Sunday, June 13, 2010

Handling CNAME Web Requests

I was recently playing around with DNS CNAME aliasing and I began to wonder how different sites handle an incoming request which has a different host header than the one that was expected.

Virtual Hosting
In the early days of the web (before the mid-1990s) it wasn't always possible to host multiple domains at the same IP address unless the web server supported virtual hosting. Virtual hosting allows a server at a single IP address to analyze the host header of each request to properly serve up the correct web page. This is a brilliant solution and Amazon's S3 web service makes excellent use of this technique so you can use your own domain name to serve up content from S3.

For example, here is a static webpage, hosted on Amazon's S3, but you'd never know where it's hosted by looking at the URL. One way to find out that this is hosted on S3 is to use the dig or host command from the command line:

[jmoreno@ ~]$ host is an alias for is an alias for is an alias for has address

CNAME to Another Website
This got me thinking, "What if I pointed my own host name at another website?" This would be less like framing another website (via an HTML frame or iframe) and more like hyperlinking to other's content.

So, I tried it out with three popular sites and each handles it differently.

CNN doesn't appear to look at the host name header for the incoming request and simply serves up its content. It seems that the only problem this presents is when content is served up via Flash such as ads and video. In other words, Flash ads and video are broken when the host name isn't Since the links on the CNN website are relative, the host name in the web browser doesn't change when clicking on other links.

NY Times
The NY Times also doesn't look at the host name of the incoming request to see if it's or However, the NY Times uses absolute URLs on its website so clicking on any link clears out the previous host name and replaces it with

Twitter handles this issue perfectly. Their web server looks at the host name of the incoming request and, if it's not, it returns a 301 redirect to while keeping the rest of the request intact.

Legal Issues
I spoke with a couple attorneys who specialize in Internet law to see if this has ever been an issue. They were not aware of any cases where the CNAME aliasing was challenged in court. The most similar case was in 1997 when the Washington Post sued Total News, Inc. since the latter was framing the former's news content. However, a court decision was never reached since it was settled out of court a few months later.

Regardless of the lack of legal challenges, it's possible that a company would be concerned about brand dilution. However, the issues with HTML framing, CNAMES, etc. would most likely be solved by implementing a simple and inexpensive technical solution instead of suing.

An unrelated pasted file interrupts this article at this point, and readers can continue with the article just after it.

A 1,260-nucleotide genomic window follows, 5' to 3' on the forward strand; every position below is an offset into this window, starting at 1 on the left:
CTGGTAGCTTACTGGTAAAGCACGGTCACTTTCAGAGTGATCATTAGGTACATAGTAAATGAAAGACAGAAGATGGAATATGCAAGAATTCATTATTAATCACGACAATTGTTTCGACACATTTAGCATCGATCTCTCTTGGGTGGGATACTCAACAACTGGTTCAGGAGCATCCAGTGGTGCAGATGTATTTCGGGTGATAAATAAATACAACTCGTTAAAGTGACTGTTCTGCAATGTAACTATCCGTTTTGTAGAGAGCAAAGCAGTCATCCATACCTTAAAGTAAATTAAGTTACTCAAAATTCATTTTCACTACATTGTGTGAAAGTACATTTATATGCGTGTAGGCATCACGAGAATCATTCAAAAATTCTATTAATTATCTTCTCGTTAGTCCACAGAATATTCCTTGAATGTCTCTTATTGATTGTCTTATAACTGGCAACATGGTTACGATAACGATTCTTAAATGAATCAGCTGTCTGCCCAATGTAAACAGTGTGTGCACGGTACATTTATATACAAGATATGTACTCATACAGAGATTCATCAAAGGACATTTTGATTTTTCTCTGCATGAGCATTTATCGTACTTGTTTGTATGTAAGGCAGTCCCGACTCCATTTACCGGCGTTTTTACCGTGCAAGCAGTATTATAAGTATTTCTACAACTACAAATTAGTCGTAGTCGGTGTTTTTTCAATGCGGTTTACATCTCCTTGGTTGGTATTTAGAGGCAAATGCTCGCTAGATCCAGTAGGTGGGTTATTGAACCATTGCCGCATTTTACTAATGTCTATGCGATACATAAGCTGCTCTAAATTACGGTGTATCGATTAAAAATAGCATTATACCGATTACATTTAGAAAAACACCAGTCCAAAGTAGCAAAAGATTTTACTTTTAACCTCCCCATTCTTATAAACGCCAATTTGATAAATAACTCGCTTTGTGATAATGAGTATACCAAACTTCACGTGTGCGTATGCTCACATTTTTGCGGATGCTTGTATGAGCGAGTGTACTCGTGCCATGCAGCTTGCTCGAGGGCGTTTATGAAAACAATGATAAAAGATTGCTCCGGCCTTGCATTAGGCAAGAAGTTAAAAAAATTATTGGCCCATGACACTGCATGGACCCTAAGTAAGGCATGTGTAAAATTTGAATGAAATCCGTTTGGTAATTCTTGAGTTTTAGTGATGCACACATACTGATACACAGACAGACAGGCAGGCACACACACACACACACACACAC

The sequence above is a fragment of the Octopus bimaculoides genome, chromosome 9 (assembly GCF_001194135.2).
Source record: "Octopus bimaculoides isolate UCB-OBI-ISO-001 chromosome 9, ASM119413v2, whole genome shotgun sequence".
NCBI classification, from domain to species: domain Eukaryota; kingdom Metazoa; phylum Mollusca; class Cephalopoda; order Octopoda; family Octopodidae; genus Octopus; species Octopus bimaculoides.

Some companies might not like another website aliasing their website without explicit permission and others might not care. In practice, the deciding factor would be lost revenues or brand damage. Solving this problem is much like preventing someone from framing, deep-linking or hot-linking into your website. The solution is to look at the referrer of each web request and change it if it's not what it should be.

The benefits of aliasing another website, via a CNAME, without them knowing isn't clear. Although many sites will frame other's content without them knowing, the web site that's the target of the framing can simply break the frame with just a single line of JavaScript embedded in the page's HTML:

<script type="text/javascript">
if (parent.frames.length > 0)
{ parent.location.href = location.href; }

A very similar JavaScript could be written to simply look at the request's host name. If it's not the correct host name then reload the page with the correct host name (although I haven't tested this theory).

This observation is simply offered as a proof of concept.


yelvington said...

This really has nothing to do with CNAME (canonical name) in DNS. You also can use A records or put any arbitrary string in your computer's hosts file and map it to any IP address and achieve the same effect.

The question is whether the Web server responds to a request that has an HTTP/1.1 Host string that doesn't match what the server expects.

This is a fairly minor server configuration matter.

All modern browsers and servers support HTTP/1.1, which introduced the Host field to enable name-based virtual hosting with multiple websites on a single IP address.

When you find a website that accepts such a request, you've merely discovered an application of Postel's Law.

Joe Moreno (@JoeMoreno) said...


Yup, I think we're in agreement that one (and probably the best) technique to solve this problem is to configure the web server.

You also raise a great point that it would, at least in theory, work with an A record too. But, in practice, it probably wouldn't work very well since many large web sites use load balancers with multiple IPs. S3, for example, uses a DNS CNAME TLL of about 30-60 seconds for each IP.

An A record that works now might not work in five minutes. This leads to a point of frustration which Dave and I have encountered with most DNS servers which is that you can't configure a CNAME for the root of a domain (i.e. 3600 IN CNAME

- Joe